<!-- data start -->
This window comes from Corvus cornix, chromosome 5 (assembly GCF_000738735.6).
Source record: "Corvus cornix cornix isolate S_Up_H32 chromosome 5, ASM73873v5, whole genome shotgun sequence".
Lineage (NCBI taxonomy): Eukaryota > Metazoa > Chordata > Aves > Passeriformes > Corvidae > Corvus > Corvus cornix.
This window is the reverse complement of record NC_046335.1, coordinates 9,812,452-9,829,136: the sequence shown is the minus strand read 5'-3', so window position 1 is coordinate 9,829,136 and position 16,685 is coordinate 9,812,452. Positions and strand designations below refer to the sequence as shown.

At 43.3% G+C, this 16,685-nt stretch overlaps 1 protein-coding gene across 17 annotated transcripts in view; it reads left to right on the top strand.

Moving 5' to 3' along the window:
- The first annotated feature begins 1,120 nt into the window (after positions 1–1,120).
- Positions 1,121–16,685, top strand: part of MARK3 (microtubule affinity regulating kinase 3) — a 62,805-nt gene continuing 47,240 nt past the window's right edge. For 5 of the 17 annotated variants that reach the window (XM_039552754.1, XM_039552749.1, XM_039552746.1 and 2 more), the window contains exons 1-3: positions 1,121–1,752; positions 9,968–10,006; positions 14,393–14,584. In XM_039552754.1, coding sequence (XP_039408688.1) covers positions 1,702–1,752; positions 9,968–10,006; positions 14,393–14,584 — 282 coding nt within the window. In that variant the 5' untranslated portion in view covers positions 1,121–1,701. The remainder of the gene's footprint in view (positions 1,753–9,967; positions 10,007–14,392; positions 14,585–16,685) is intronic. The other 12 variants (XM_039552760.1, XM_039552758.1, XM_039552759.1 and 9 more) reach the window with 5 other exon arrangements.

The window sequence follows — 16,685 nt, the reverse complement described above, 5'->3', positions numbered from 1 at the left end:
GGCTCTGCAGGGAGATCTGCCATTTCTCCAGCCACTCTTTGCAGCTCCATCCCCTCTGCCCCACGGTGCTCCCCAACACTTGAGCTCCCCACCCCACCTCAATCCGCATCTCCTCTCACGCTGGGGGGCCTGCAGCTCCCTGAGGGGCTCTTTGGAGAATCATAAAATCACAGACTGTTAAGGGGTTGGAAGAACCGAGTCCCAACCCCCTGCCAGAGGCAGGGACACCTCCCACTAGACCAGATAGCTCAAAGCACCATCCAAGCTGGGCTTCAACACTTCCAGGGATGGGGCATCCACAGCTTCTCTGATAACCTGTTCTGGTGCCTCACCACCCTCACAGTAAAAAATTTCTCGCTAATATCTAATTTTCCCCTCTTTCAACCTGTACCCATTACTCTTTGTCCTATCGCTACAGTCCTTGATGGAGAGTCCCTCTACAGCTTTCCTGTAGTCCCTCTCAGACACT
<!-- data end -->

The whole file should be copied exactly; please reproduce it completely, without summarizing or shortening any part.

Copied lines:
This window comes from Corvus cornix, chromosome 5 (assembly GCF_000738735.6).
Source record: "Corvus cornix cornix isolate S_Up_H32 chromosome 5, ASM73873v5, whole genome shotgun sequence".
Lineage (NCBI taxonomy): Eukaryota > Metazoa > Chordata > Aves > Passeriformes > Corvidae > Corvus > Corvus cornix.
This window is the reverse complement of record NC_046335.1, coordinates 9,812,452-9,829,136: the sequence shown is the minus strand read 5'-3', so window position 1 is coordinate 9,829,136 and position 16,685 is coordinate 9,812,452. Positions and strand designations below refer to the sequence as shown.

At 43.3% G+C, this 16,685-nt stretch overlaps 1 protein-coding gene across 17 annotated transcripts in view; it reads left to right on the top strand.

Moving 5' to 3' along the window:
- The first annotated feature begins 1,120 nt into the window (after positions 1–1,120).
- Positions 1,121–16,685, top strand: part of MARK3 (microtubule affinity regulating kinase 3) — a 62,805-nt gene continuing 47,240 nt past the window's right edge. For 5 of the 17 annotated variants that reach the window (XM_039552754.1, XM_039552749.1, XM_039552746.1 and 2 more), the window contains exons 1-3: positions 1,121–1,752; positions 9,968–10,006; positions 14,393–14,584. In XM_039552754.1, coding sequence (XP_039408688.1) covers positions 1,702–1,752; positions 9,968–10,006; positions 14,393–14,584 — 282 coding nt within the window. In that variant the 5' untranslated portion in view covers positions 1,121–1,701. The remainder of the gene's footprint in view (positions 1,753–9,967; positions 10,007–14,392; positions 14,585–16,685) is intronic. The other 12 variants (XM_039552760.1, XM_039552758.1, XM_039552759.1 and 9 more) reach the window with 5 other exon arrangements.

The window sequence follows — 16,685 nt, the reverse complement described above, 5'->3', positions numbered from 1 at the left end:
GGCTCTGCAGGGAGATCTGCCATTTCTCCAGCCACTCTTTGCAGCTCCATCCCCTCTGCCCCACGGTGCTCCCCAACACTTGAGCTCCCCACCCCACCTCAATCCGCATCTCCTCTCACGCTGGGGGGCCTGCAGCTCCCTGAGGGGCTCTTTGGAGAATCATAAAATCACAGACTGTTAAGGGGTTGGAAGAACCGAGTCCCAACCCCCTGCCAGAGGCAGGGACACCTCCCACTAGACCAGATAGCTCAAAGCACCATCCAAGCTGGGCTTCAACACTTCCAGGGATGGGGCATCCACAGCTTCTCTGATAACCTGTTCTGGTGCCTCACCACCCTCACAGTAAAAAATTTCTCGCTAATATCTAATTTTCCCCTCTTTCAACCTGTACCCATTACTCTTTGTCCTATCGCTACAGTCCTTGATGGAGAGTCCCTCTACAGCTTTCCTGTAGTCCCTCTCAGACACT